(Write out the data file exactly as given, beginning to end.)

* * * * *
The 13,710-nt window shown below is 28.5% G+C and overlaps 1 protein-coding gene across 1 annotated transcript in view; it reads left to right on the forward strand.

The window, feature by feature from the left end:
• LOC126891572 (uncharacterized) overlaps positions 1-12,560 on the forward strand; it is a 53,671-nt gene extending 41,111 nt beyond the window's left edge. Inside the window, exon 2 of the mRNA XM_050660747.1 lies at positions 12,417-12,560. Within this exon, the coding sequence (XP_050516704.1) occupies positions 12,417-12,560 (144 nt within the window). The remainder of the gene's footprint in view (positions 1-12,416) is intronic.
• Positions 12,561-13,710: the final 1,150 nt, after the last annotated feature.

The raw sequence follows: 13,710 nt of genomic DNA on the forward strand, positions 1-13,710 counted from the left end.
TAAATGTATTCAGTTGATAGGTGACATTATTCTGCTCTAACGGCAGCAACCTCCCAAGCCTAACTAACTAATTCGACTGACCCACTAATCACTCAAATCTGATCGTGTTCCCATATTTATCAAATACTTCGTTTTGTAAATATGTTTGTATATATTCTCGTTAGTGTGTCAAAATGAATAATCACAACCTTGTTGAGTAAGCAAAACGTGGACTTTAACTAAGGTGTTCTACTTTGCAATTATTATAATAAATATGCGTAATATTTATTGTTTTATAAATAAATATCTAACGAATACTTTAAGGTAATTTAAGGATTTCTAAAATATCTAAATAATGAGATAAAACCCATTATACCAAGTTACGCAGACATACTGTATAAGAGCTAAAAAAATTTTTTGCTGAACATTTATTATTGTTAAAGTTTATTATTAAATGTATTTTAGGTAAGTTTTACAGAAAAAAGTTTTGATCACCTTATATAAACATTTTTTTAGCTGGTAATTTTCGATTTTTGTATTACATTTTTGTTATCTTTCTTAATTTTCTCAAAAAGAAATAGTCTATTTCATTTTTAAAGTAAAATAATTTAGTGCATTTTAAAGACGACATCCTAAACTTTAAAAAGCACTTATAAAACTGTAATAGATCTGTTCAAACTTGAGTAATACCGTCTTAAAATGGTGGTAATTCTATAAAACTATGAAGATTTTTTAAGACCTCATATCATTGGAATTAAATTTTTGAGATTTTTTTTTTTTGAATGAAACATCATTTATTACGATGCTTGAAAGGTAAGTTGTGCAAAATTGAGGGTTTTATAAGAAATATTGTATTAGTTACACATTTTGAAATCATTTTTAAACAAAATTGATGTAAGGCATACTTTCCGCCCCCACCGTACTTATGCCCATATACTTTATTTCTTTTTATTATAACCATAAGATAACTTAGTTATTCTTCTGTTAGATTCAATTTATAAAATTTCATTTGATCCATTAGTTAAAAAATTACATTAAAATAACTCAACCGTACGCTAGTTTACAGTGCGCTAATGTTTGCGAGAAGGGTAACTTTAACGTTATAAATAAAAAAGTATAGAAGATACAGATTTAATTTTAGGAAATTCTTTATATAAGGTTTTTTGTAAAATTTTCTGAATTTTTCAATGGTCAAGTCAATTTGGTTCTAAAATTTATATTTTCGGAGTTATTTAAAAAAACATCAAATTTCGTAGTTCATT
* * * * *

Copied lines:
The 13,710-nt window shown below is 28.5% G+C and overlaps 1 protein-coding gene across 1 annotated transcript in view; it reads left to right on the forward strand.

The window, feature by feature from the left end:
• LOC126891572 (uncharacterized) overlaps positions 1-12,560 on the forward strand; it is a 53,671-nt gene extending 41,111 nt beyond the window's left edge. Inside the window, exon 2 of the mRNA XM_050660747.1 lies at positions 12,417-12,560. Within this exon, the coding sequence (XP_050516704.1) occupies positions 12,417-12,560 (144 nt within the window). The remainder of the gene's footprint in view (positions 1-12,416) is intronic.
• Positions 12,561-13,710: the final 1,150 nt, after the last annotated feature.

The raw sequence follows: 13,710 nt of genomic DNA on the forward strand, positions 1-13,710 counted from the left end.
TAAATGTATTCAGTTGATAGGTGACATTATTCTGCTCTAACGGCAGCAACCTCCCAAGCCTAACTAACTAATTCGACTGACCCACTAATCACTCAAATCTGATCGTGTTCCCATATTTATCAAATACTTCGTTTTGTAAATATGTTTGTATATATTCTCGTTAGTGTGTCAAAATGAATAATCACAACCTTGTTGAGTAAGCAAAACGTGGACTTTAACTAAGGTGTTCTACTTTGCAATTATTATAATAAATATGCGTAATATTTATTGTTTTATAAATAAATATCTAACGAATACTTTAAGGTAATTTAAGGATTTCTAAAATATCTAAATAATGAGATAAAACCCATTATACCAAGTTACGCAGACATACTGTATAAGAGCTAAAAAAATTTTTTGCTGAACATTTATTATTGTTAAAGTTTATTATTAAATGTATTTTAGGTAAGTTTTACAGAAAAAAGTTTTGATCACCTTATATAAACATTTTTTTAGCTGGTAATTTTCGATTTTTGTATTACATTTTTGTTATCTTTCTTAATTTTCTCAAAAAGAAATAGTCTATTTCATTTTTAAAGTAAAATAATTTAGTGCATTTTAAAGACGACATCCTAAACTTTAAAAAGCACTTATAAAACTGTAATAGATCTGTTCAAACTTGAGTAATACCGTCTTAAAATGGTGGTAATTCTATAAAACTATGAAGATTTTTTAAGACCTCATATCATTGGAATTAAATTTTTGAGATTTTTTTTTTTTGAATGAAACATCATTTATTACGATGCTTGAAAGGTAAGTTGTGCAAAATTGAGGGTTTTATAAGAAATATTGTATTAGTTACACATTTTGAAATCATTTTTAAACAAAATTGATGTAAGGCATACTTTCCGCCCCCACCGTACTTATGCCCATATACTTTATTTCTTTTTATTATAACCATAAGATAACTTAGTTATTCTTCTGTTAGATTCAATTTATAAAATTTCATTTGATCCATTAGTTAAAAAATTACATTAAAATAACTCAACCGTACGCTAGTTTACAGTGCGCTAATGTTTGCGAGAAGGGTAACTTTAACGTTATAAATAAAAAAGTATAGAAGATACAGATTTAATTTTAGGAAATTCTTTATATAAGGTTTTTTGTAAAATTTTCTGAATTTTTCAATGGTCAAGTCAATTTGGTTCTAAAATTTATATTTTCGGAGTTATTTAAAAAAACATCAAATTTCGTAGTTCATT